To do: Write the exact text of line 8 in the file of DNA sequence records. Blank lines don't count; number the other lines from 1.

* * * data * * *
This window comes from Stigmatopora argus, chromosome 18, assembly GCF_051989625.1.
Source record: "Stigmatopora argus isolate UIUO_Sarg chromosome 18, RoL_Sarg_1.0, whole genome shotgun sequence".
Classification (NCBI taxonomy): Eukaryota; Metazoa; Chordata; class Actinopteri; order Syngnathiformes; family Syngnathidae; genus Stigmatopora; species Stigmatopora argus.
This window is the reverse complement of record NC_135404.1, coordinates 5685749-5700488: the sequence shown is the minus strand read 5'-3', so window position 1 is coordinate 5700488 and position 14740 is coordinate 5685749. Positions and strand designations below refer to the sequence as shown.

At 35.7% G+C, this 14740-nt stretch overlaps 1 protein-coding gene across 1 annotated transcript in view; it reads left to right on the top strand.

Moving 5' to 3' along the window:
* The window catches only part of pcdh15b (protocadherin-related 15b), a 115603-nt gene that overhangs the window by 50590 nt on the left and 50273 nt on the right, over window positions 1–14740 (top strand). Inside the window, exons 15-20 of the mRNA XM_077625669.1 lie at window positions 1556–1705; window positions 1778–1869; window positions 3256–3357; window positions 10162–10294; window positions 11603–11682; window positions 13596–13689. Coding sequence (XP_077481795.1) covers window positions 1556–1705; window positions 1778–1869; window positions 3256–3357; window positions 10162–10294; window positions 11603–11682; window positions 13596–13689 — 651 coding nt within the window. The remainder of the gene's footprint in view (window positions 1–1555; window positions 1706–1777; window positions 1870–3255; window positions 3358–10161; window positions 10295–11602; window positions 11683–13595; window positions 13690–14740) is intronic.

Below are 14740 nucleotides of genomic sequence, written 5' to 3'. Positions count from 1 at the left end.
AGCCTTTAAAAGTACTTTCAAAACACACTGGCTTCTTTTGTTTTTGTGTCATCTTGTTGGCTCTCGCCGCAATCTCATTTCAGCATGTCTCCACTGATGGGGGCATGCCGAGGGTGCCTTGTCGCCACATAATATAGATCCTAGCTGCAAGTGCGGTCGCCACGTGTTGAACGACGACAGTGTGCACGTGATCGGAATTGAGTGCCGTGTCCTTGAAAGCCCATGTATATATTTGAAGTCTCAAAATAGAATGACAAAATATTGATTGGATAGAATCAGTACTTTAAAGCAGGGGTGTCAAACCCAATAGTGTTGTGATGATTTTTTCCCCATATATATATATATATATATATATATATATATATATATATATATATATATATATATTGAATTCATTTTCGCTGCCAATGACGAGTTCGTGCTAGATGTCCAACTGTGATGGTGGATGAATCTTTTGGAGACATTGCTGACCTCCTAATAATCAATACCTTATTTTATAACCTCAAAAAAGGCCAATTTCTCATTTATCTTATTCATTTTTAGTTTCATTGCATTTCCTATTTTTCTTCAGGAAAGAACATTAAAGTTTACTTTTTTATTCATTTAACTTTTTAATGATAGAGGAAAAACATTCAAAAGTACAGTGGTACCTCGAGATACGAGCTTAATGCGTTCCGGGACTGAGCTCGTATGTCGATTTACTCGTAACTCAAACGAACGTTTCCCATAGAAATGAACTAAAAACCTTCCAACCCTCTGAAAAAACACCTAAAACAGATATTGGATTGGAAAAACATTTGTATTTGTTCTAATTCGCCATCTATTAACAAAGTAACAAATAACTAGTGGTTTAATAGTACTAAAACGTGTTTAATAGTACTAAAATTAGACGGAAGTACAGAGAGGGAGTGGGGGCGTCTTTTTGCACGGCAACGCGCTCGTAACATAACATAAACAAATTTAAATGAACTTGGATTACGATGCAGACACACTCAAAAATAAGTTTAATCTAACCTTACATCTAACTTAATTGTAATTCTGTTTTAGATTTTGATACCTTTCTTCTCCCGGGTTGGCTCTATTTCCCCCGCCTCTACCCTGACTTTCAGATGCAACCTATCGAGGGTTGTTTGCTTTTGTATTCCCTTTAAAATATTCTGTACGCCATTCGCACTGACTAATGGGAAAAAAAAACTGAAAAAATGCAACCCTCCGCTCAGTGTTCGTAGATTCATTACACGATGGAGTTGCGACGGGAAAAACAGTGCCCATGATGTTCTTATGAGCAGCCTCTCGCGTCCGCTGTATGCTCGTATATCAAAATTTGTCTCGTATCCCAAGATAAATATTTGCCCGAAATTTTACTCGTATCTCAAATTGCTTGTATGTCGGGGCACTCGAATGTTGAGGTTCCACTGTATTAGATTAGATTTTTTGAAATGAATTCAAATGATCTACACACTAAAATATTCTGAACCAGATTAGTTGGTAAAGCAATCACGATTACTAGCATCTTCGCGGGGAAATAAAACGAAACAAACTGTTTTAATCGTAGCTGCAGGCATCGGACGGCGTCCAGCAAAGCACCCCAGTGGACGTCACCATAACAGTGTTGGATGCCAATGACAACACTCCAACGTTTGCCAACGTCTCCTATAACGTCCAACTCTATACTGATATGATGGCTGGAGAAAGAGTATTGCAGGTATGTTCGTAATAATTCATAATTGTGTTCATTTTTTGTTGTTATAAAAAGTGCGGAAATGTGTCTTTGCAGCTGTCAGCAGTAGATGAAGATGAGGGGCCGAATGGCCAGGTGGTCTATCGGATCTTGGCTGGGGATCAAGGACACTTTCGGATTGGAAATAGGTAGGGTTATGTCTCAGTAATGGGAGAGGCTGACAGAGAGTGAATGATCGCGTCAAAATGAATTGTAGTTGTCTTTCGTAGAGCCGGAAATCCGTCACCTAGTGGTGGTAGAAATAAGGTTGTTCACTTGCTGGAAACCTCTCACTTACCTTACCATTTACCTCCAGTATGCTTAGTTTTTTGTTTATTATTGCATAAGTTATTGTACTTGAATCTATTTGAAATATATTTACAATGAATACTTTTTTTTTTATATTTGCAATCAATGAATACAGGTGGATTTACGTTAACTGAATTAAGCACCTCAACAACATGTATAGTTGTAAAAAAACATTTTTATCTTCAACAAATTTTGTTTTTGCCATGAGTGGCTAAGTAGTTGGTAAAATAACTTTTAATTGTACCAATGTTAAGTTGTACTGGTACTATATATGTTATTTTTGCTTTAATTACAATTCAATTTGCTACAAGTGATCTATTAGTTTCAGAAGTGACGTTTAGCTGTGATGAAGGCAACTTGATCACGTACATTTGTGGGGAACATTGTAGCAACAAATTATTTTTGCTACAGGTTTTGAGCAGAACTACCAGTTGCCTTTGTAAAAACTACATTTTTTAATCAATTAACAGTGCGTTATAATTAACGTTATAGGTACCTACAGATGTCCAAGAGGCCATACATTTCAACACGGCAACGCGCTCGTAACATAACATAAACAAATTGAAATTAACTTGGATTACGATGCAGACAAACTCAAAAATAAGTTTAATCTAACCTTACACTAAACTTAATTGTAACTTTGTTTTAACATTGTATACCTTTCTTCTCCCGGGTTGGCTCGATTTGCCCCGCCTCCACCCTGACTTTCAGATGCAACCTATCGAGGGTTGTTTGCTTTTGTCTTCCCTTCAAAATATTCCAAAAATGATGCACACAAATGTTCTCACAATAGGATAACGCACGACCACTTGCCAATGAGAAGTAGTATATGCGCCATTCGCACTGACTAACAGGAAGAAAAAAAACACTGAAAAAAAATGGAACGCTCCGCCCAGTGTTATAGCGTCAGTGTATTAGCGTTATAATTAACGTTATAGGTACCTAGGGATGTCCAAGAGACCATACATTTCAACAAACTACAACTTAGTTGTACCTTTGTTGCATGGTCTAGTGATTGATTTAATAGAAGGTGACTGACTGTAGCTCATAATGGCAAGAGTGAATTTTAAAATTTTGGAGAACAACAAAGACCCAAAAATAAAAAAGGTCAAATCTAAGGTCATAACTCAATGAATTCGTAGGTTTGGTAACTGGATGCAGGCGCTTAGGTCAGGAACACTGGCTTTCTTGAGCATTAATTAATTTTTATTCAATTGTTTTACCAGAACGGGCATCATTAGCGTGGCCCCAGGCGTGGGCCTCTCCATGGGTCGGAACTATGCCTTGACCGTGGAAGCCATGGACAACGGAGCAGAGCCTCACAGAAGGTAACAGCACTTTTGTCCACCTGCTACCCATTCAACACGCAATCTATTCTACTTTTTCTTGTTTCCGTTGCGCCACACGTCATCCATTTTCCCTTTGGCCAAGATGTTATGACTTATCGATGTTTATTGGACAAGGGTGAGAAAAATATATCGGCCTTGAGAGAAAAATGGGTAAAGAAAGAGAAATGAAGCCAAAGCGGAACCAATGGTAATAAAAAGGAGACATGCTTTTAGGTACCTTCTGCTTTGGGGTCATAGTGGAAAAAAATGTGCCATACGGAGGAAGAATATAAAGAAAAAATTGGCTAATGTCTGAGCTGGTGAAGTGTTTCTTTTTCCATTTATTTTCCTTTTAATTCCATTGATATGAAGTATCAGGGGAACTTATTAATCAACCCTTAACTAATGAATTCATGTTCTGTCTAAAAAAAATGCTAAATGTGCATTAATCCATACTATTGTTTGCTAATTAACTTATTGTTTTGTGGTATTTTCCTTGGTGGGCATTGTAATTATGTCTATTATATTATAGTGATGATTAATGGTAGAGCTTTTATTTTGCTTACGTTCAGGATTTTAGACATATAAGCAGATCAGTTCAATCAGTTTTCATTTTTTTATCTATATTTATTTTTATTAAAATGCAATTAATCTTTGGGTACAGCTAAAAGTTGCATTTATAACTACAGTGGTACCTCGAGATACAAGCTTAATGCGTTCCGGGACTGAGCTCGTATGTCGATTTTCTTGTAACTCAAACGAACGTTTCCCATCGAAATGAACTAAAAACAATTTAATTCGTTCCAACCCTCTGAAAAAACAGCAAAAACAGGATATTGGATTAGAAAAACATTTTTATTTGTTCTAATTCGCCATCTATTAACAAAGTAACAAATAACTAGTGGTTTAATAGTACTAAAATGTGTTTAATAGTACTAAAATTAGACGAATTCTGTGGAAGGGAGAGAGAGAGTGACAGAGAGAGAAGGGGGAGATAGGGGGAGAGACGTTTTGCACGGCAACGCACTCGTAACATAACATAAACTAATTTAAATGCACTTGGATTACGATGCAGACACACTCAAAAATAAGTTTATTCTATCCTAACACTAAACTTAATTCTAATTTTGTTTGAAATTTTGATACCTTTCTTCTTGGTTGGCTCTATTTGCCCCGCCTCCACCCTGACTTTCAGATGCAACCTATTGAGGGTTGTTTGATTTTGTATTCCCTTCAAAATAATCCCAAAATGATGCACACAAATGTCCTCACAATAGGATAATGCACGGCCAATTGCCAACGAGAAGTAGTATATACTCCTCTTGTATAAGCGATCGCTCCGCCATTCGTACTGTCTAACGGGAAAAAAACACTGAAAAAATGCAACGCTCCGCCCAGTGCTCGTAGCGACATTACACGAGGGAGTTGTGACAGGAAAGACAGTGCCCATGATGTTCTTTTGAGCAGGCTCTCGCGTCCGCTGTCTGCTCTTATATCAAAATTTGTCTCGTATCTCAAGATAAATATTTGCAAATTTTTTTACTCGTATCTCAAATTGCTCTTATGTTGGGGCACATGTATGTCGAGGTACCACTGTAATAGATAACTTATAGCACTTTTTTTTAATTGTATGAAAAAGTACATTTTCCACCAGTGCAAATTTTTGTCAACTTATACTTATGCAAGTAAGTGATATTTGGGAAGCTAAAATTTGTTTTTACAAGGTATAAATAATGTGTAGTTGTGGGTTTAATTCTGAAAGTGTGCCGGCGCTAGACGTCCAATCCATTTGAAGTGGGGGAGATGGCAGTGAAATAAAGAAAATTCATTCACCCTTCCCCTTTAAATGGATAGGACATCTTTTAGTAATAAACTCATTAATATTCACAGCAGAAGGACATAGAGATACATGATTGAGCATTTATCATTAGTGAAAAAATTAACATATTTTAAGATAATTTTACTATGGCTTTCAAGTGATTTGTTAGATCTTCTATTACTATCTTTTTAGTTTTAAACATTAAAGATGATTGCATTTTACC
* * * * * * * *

Below are 14740 nucleotides of genomic sequence, written 5' to 3'. Positions count from 1 at the left end.